The 2007 version of federal Voluntary Voting Systems Guidelines should include provisions that prevent paperless electronic voting machines from getting certified, according to a subcommittee advising the Election Assistance Commission.

The Security and Transparency Subcommittee of the commission’s Technical Guidelines Development Committee made the recommendation in a report posted on the National Institute of Standards and Technology's Web site earlier this month. NIST supports the committee.

Direct Recording Electronic (DRE) voting machines, better known as touch-screen machines, record votes electronically. However, many observers consider the machines to be prone to errors and potentially open to security breaches. With no paper record for officials to check the electronic totals against, officials are unable to audit the accuracy of the machines or to conduct recounts that don't depend on the original tallies, opponents of paperless voting say.

The subcommittee recommends that all systems certified under the 2007 guidelines be “software independent.” They define the term as meaning a system that provides a safeguard so that undetected errors in the electronic total can't affect the outcome of an election. In general, that means using electronic machines with a voter-verified paper record.

Optical scan voting systems already generate the paper record, because voters mark their ballots first before the computer reads their votes and adds them to the total counts. The marked ballots, if securely stored, can serve as a check to audit or recount the electronic results. DREs, however, do not generate any kind of paper record unless they are set up to do so.

Some all-electronic methods of providing software independence are under study, but only one, based on cryptography, is on the market, according to the report...

New voting system supported
Research group, politicians agree voters need verifiable paper trail

By Sumathi Reddy and Melissa Harris
Sun reporters
Originally published December 2, 2006

Legislative leaders say they support overhauling the state's electronic touch-screen machines when the General Assembly convenes next month, an effort that comes in the wake of a draft federal report that condemns paperless voting systems.,0,3332281.story?coll=bal-mdpolitics-headlines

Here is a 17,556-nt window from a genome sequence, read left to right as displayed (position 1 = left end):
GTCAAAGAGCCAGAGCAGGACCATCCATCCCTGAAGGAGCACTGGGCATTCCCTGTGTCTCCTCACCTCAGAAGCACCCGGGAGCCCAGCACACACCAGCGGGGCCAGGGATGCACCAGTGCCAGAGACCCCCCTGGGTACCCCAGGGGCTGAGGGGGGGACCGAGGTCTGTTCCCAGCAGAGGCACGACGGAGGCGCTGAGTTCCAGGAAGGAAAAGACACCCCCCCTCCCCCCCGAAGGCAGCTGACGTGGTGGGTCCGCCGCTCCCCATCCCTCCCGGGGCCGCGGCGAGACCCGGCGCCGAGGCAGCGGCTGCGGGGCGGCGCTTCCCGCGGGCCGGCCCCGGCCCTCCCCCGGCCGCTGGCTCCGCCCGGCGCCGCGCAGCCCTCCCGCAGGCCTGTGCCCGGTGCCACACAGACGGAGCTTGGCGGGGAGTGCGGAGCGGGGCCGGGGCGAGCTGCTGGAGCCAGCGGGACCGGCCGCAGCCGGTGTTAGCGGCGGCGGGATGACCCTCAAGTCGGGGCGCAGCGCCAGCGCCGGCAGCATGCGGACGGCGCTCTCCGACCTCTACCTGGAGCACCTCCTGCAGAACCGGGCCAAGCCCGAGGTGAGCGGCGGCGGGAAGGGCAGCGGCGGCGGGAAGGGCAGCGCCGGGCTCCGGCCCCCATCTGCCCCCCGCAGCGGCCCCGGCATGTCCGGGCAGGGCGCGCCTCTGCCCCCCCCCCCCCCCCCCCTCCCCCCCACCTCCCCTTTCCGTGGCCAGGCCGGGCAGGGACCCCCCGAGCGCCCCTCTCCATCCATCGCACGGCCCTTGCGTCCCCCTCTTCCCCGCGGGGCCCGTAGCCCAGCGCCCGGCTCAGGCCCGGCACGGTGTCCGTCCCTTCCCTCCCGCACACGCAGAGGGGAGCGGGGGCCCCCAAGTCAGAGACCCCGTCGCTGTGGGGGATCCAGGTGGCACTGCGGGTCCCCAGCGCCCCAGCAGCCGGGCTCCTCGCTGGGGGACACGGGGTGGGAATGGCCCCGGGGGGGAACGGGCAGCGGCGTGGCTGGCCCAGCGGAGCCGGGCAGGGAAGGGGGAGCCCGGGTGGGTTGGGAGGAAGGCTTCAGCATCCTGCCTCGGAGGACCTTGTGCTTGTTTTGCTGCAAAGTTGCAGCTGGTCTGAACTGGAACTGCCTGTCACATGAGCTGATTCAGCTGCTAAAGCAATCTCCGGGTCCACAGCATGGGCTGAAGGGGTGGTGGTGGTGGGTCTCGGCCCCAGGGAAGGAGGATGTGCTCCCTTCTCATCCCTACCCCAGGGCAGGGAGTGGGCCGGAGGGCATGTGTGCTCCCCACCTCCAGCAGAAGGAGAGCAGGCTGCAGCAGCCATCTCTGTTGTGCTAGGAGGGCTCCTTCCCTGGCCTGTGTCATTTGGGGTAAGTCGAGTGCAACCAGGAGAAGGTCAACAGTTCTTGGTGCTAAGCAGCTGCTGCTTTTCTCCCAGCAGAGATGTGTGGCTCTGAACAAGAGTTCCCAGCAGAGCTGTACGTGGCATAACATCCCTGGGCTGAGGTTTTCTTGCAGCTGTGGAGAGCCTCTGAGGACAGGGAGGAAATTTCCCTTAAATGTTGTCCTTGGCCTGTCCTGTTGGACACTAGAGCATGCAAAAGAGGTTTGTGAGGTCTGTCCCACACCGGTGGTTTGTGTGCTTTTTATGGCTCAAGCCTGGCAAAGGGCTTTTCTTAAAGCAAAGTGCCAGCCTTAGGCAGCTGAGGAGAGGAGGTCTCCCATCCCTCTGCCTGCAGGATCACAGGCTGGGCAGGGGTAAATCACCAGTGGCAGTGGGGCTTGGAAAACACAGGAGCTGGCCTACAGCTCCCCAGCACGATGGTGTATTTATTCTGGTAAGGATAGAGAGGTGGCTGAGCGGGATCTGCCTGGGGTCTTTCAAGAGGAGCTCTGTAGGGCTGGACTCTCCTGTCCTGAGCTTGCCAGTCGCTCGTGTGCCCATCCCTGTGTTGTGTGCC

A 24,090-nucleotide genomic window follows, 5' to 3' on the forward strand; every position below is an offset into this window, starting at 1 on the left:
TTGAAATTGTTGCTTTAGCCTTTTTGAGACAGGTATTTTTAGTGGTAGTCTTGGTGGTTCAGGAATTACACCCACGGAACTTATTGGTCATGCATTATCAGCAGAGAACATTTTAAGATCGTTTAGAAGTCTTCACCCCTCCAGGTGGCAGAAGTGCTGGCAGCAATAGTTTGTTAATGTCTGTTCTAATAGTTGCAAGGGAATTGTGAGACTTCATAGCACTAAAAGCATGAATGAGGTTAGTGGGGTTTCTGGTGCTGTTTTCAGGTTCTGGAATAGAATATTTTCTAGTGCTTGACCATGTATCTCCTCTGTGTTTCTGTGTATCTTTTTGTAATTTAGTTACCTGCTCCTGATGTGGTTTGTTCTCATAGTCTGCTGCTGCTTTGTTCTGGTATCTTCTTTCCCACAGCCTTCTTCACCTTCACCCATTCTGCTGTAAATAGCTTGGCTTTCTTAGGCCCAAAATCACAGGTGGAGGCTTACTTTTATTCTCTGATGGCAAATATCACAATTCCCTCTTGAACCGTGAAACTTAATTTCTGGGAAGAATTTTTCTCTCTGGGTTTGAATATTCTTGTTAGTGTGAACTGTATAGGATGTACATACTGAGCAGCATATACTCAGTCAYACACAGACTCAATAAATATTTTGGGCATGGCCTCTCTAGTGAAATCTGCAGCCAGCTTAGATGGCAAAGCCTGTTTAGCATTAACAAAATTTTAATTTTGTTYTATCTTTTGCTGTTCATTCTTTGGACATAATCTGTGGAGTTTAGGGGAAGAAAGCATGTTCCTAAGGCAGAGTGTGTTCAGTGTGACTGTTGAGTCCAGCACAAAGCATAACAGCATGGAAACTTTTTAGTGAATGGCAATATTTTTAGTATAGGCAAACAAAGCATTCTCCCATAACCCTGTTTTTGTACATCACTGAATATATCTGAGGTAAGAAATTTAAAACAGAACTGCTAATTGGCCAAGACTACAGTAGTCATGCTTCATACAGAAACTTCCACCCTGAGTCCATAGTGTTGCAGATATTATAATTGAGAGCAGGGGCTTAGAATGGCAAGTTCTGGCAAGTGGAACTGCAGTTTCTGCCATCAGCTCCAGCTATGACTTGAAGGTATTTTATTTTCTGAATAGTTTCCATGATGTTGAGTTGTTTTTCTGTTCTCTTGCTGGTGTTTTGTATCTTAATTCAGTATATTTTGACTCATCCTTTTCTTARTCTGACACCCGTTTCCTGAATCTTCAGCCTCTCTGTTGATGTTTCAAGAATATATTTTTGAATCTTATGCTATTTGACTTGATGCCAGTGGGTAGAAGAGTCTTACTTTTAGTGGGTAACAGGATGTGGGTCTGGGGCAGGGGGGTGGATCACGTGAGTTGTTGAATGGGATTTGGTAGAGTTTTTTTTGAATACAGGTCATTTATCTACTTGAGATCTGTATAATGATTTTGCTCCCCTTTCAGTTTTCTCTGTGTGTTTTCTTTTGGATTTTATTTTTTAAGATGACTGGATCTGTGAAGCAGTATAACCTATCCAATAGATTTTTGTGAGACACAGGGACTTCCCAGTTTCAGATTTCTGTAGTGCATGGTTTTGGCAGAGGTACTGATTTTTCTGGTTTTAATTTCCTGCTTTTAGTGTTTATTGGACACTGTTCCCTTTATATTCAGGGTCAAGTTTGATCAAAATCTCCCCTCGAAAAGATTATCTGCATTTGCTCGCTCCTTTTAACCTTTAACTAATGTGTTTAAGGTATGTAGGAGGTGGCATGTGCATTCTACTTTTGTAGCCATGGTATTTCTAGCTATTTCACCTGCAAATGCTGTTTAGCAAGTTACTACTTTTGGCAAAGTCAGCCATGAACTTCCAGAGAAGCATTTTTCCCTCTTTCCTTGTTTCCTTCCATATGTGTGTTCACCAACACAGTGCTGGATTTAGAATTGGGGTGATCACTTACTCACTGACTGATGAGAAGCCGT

Security Of Electronic Voting Is Condemned
Paper Systems Should Be Included, Agency Says

By Cameron W. Barr
Washington Post Staff Writer
Friday, December 1, 2006; Page A01

Paperless electronic voting machines used throughout the Washington region and much of the country "cannot be made secure," according to draft recommendations issued this week by a federal agency that advises the U.S. Election Assistance Commission.

The assessment by the National Institute of Standards and Technology, one of the government's premier research centers, is the most sweeping condemnation of such voting systems by a federal agency.

also posted

Report: Paperless e-voting is not secureAdvisory agency to federal election standards commission dismisses most e-voting machines, but leaves door open for new technology. by Candace Lombardi Staff Writer, CNET
Published: December 1, 2006,
Political Animal December 1, 2006

Feds fear voting security breaches
Saturday, December 02, 2006

By Jerome L. Sherman, Pittsburgh Post-Gazette
WASHINGTON -- Computerized touch-screen voting machines purchased by dozens of Pennsylvania counties and other local governments this year contain worrisome security limitations, according to a draft report from a federal agency.

The report, compiled in November by the National Institute of Standards and Technology, or NIST, warns that the machines are "software-dependent," meaning there is no satisfactory way to ensure that election results haven't been affected by errors or fraud.

It's the first time a major federal agency has raised such strong concerns, although computer experts and voting rights activists have been highlighting them for several years. Many computer scientists support the use of fill-in-the-bubble optical scan ballots, which received prominent mention in the NIST report as an alternative that could rely on hand recounts if necessary...

NIST draft

However, the NIST panel did not endorse a new requirement that all electronic voting systems be "software independent" and readily audited.

The 14-member advisory committee, composed of representatives from state elections boards, engineers, accessibility experts, and computer scientists, rejected the software independence requirement by a 6-6 vote, with two members absent or abstaining.


Hooda Thunk makes note the draft is a discussion and that pans out in light of the NIST panel's actions.

In actuality:

Some consensus among members